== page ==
Australia: Help! my spouse has become bankrupt. How does this affect my entitlements as the non-bankrupt spouse

Last Updated: 11 February 2015
Article by Simon Creek

The Court generally requires that the debts incurred by either or both of the parties should be paid from the property of the parties upon the breakdown of the relationship. However, the bankruptcy of one party affects how the debts are treated.

If your spouse or de facto partner becomes bankrupt, his or her property (except certain assets such as household goods, superannuation, some tools of trade and a motor vehicle up to a certain value) is immediately vested in the Trustee in bankruptcy.

You need to be aware of the introduction of the Bankruptcy and Family Law Legislation Amendment Act ("BFLAA") in 2005. Prior to the BFLAA, a non-bankrupt spouse could not make a property claim in the Family Court over property which had vested in a Trustee in bankruptcy. As a result, the Family Court struggled to resolve disputes between a non-bankrupt spouse and a Trustee in bankruptcy about a bankrupt's property.

The BFLAA now applies to bankruptcies after 18 September 2005. In a nutshell, the BFLAA gives the Family Court the power to make orders about property which has vested in a Trustee in bankruptcy. Specifically, the Family Court has the power to make the following orders:

  • Requiring property vested in the Trustee at the date of bankruptcy to be transferred to the non-bankrupt spouse;
  • Requiring a debt which is part of the bankruptcy to be paid from property which has not vested in the Trustee in bankruptcy; and
  • Requiring that the non-bankrupt spouse receive some or all of their entitlements in superannuation so that there is more non-exempt property available for the Trustee in bankruptcy.

The BFLAA also requires the Family Court to consider "the effect of any proposed order on the ability of a creditor of a party to recover the creditor's debt, so far as that effect is relevant." However, the interest of creditors is only one of many factors to be considered by the Court in determining the overall property division split between the non-bankrupt spouse and the Trustee. The interests of creditors are not given more or less weight than other factors.

In practical terms, what does this all mean for you as the non-bankrupt spouse? It means that the Family Court will exercise its wide discretion in balancing your competing claims as a non-bankrupt spouse over the property versus the competing interests of the creditors of the bankrupt spouse (or Trustee). Based on our analysis of the post-2005 case law, we have identified certain factors which may be relevant in how the Court will apply its discretion. In general terms, the factors are as follows:

  • Whether the proposed Orders to divide the property between the parties take into account the legitimate interests of the creditor;
  • Whether the Court should "ignore" a debt because the bankrupt spouse engaged in a course of conduct designed to reduce or minimise the effective value of matrimonial assets or acted recklessly or negligently with regards to matrimonial assets which had the effect of reducing their value. For example, whether the debts were incurred pre- or post-separation;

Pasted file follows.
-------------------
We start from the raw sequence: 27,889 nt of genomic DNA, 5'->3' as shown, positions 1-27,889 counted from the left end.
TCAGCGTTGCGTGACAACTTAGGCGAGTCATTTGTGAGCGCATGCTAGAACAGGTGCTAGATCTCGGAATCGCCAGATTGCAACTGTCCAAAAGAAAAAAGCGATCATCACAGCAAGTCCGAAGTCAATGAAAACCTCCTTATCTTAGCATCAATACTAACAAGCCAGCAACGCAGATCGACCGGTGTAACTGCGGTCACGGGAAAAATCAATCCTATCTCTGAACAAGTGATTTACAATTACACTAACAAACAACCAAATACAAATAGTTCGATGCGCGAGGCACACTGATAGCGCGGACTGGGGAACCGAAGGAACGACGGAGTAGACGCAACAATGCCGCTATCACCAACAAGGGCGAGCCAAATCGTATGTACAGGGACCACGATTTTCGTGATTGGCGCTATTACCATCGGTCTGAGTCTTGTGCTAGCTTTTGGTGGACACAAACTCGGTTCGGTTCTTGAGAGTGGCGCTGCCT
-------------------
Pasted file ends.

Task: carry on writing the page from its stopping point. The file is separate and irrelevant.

• The overall financial circumstances of the non-bankrupt spouse and the children of the parties during the period after the debts were incurred and at the time of the property settlement proceedings. This includes the effect of the proposed orders on the non-bankrupt spouse and the parties' children;
  • Whether the non-bankrupt spouse knew of the events leading to the other spouse's bankruptcy. For example, the nature and degree of the non-bankrupt spouse's involvement in the business or investment activities of the bankrupt spouse. Another example is whether, and to what extent, the non-bankrupt spouse benefitted from or contributed to the bankrupt spouse's insolvency;
  • Whether the Family Court property settlement proceedings are part of a plan to insulate the family assets from creditors or to prevent creditors (or the Trustee on their behalf) from recovering their debts;
  • Whether the creditor knew or should have known of a claim or potential claim by the non-bankrupt spouse to the bankrupt spouse's property before or at the time that the debt was incurred;
  • Whether the creditor pursued their claim for payment of the debt prior to bankruptcy or prior to commencement of proceedings in the Family Court and whether the creditor did so in a timely fashion;
  • Whether the creditor (or Trustee), by words or conduct, led or permitted the non-bankrupt spouse to form a reasonable view that the debt would not be pursued and whether the non-bankrupt spouse was thereby induced (whilst acting in good faith) to change his/her financial position;
  • Whether either of the spouses has failed to make "full and frank disclosure" of their respective financial positions at all relevant times;
  • Whether the Trustee has failed to make "full and frank disclosure" of all relevant information as it relates to the identification and valuation of the property comprising the vested bankruptcy property and disclosure of all relevant information relating to provable debts.

The above factors are not exhaustive. If you are in situation where you are the non-bankrupt spouse in a family law proceeding, we recommend you seek legal advice as this is a complex area of law. You may contact our Family Law team at HHG who can provide advice tailored to your specific circumstances.

The content of this article is intended to provide a general guide to the subject matter. Specialist advice should be sought about your specific circumstances.

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Simon Creek
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